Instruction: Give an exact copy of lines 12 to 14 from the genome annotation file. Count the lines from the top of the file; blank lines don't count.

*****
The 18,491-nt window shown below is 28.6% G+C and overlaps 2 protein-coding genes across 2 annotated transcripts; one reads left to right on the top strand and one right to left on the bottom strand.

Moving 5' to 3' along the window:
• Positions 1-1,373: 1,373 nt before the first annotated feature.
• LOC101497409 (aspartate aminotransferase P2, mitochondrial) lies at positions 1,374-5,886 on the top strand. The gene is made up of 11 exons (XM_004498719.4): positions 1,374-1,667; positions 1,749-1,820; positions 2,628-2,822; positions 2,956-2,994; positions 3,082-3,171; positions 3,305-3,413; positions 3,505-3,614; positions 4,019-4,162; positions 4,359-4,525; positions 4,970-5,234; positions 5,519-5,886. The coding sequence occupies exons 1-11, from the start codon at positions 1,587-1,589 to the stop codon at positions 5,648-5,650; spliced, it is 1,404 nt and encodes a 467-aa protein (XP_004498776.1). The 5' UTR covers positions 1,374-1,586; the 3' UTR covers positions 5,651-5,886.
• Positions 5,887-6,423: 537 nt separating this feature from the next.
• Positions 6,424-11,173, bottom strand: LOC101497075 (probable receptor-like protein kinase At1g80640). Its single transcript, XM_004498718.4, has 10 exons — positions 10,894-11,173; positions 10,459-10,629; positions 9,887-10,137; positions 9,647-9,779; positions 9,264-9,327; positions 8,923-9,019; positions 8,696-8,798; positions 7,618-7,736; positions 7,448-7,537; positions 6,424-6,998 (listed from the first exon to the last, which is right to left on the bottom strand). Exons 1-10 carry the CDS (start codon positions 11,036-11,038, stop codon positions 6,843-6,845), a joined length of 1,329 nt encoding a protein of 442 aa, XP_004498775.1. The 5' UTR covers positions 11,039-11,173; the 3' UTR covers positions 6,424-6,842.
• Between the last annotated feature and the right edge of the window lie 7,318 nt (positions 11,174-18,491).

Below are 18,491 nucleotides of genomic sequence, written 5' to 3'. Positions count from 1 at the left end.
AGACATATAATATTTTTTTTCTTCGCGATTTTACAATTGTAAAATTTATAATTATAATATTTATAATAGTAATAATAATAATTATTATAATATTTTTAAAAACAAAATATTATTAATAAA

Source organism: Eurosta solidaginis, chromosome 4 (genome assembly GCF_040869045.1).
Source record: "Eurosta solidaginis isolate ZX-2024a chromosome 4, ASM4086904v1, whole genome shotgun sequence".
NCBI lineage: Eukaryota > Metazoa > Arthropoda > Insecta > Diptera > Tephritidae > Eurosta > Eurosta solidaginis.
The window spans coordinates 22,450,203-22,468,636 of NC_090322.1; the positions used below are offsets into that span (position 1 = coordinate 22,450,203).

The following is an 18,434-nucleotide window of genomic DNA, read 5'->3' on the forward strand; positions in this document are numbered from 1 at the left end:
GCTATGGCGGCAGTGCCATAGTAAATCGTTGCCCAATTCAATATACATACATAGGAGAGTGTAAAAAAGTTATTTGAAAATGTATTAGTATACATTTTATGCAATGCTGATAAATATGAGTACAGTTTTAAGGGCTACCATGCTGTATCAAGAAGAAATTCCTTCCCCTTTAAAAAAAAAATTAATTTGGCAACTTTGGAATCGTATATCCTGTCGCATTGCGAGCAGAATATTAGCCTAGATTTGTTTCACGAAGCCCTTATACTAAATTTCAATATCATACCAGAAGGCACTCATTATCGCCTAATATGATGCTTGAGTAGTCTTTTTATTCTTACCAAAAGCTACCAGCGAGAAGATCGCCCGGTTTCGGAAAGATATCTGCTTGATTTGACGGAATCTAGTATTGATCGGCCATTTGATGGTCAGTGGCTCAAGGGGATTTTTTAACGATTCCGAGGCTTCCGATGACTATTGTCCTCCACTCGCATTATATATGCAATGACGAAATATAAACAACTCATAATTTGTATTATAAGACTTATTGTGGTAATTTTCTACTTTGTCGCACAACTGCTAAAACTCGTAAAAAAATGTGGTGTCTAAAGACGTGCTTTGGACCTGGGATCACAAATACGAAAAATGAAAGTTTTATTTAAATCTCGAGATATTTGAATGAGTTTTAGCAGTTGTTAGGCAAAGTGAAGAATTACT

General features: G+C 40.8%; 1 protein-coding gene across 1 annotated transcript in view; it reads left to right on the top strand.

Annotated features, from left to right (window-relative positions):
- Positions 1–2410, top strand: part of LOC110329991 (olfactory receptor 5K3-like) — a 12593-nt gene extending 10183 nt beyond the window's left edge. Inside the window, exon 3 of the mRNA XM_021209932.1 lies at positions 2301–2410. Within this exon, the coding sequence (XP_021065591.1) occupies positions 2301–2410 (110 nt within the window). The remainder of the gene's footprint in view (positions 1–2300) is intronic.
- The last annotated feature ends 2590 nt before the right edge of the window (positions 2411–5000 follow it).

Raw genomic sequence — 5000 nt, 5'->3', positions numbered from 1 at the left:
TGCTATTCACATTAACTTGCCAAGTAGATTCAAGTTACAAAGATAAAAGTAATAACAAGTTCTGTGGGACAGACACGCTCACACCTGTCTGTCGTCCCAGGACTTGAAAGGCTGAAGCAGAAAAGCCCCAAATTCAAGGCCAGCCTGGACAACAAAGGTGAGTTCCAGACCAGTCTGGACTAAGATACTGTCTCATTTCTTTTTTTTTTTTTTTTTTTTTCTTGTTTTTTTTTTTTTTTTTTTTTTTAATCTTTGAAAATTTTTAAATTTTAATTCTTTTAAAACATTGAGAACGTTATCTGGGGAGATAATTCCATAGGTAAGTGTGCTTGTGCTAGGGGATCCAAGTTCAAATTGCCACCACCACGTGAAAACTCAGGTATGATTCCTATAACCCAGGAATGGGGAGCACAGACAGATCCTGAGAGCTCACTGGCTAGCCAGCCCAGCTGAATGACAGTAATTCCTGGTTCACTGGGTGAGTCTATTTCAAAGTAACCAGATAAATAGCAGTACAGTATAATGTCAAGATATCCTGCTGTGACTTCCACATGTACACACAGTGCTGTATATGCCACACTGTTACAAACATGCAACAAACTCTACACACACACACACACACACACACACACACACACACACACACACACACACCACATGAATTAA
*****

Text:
NCBI lineage: Eukaryota > Metazoa > Arthropoda > Insecta > Diptera > Tephritidae > Eurosta > Eurosta solidaginis.
The window spans coordinates 22,450,203-22,468,636 of NC_090322.1; the positions used below are offsets into that span (position 1 = coordinate 22,450,203).

The following is an 18,434-nucleotide window of genomic DNA, read 5'->3' on the forward strand; positions in this document are numbered from 1 at the left end: